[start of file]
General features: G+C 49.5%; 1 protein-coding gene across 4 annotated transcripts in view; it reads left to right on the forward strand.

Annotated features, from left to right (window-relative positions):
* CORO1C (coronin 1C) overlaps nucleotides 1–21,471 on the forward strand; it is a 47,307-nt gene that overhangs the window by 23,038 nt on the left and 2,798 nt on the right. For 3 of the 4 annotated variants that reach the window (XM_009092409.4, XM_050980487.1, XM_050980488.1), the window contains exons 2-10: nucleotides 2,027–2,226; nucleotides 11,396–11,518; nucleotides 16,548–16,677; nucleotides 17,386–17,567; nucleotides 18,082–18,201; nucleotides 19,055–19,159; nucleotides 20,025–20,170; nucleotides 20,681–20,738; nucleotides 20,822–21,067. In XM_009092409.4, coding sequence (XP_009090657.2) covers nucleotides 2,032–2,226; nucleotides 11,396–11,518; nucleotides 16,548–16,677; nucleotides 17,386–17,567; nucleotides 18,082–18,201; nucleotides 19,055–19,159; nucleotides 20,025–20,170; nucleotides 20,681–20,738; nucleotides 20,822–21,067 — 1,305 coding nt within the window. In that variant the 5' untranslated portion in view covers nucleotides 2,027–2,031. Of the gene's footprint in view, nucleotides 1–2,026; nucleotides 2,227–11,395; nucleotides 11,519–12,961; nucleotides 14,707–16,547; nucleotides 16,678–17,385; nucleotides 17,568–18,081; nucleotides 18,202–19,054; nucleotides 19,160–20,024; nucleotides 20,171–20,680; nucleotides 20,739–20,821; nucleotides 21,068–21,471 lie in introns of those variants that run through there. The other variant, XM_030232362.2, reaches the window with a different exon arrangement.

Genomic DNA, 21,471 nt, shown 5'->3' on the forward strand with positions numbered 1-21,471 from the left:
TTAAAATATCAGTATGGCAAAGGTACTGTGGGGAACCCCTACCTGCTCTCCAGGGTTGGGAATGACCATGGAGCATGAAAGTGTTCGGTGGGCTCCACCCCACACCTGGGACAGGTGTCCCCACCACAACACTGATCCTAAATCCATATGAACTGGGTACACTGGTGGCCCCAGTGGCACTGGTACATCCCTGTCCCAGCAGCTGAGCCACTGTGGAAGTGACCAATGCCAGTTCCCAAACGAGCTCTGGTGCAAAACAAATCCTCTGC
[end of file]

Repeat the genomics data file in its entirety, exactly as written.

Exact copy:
General features: G+C 49.5%; 1 protein-coding gene across 4 annotated transcripts in view; it reads left to right on the forward strand.

Annotated features, from left to right (window-relative positions):
* CORO1C (coronin 1C) overlaps nucleotides 1–21,471 on the forward strand; it is a 47,307-nt gene that overhangs the window by 23,038 nt on the left and 2,798 nt on the right. For 3 of the 4 annotated variants that reach the window (XM_009092409.4, XM_050980487.1, XM_050980488.1), the window contains exons 2-10: nucleotides 2,027–2,226; nucleotides 11,396–11,518; nucleotides 16,548–16,677; nucleotides 17,386–17,567; nucleotides 18,082–18,201; nucleotides 19,055–19,159; nucleotides 20,025–20,170; nucleotides 20,681–20,738; nucleotides 20,822–21,067. In XM_009092409.4, coding sequence (XP_009090657.2) covers nucleotides 2,032–2,226; nucleotides 11,396–11,518; nucleotides 16,548–16,677; nucleotides 17,386–17,567; nucleotides 18,082–18,201; nucleotides 19,055–19,159; nucleotides 20,025–20,170; nucleotides 20,681–20,738; nucleotides 20,822–21,067 — 1,305 coding nt within the window. In that variant the 5' untranslated portion in view covers nucleotides 2,027–2,031. Of the gene's footprint in view, nucleotides 1–2,026; nucleotides 2,227–11,395; nucleotides 11,519–12,961; nucleotides 14,707–16,547; nucleotides 16,678–17,385; nucleotides 17,568–18,081; nucleotides 18,202–19,054; nucleotides 19,160–20,024; nucleotides 20,171–20,680; nucleotides 20,739–20,821; nucleotides 21,068–21,471 lie in introns of those variants that run through there. The other variant, XM_030232362.2, reaches the window with a different exon arrangement.

Genomic DNA, 21,471 nt, shown 5'->3' on the forward strand with positions numbered 1-21,471 from the left:
TTAAAATATCAGTATGGCAAAGGTACTGTGGGGAACCCCTACCTGCTCTCCAGGGTTGGGAATGACCATGGAGCATGAAAGTGTTCGGTGGGCTCCACCCCACACCTGGGACAGGTGTCCCCACCACAACACTGATCCTAAATCCATATGAACTGGGTACACTGGTGGCCCCAGTGGCACTGGTACATCCCTGTCCCAGCAGCTGAGCCACTGTGGAAGTGACCAATGCCAGTTCCCAAACGAGCTCTGGTGCAAAACAAATCCTCTGC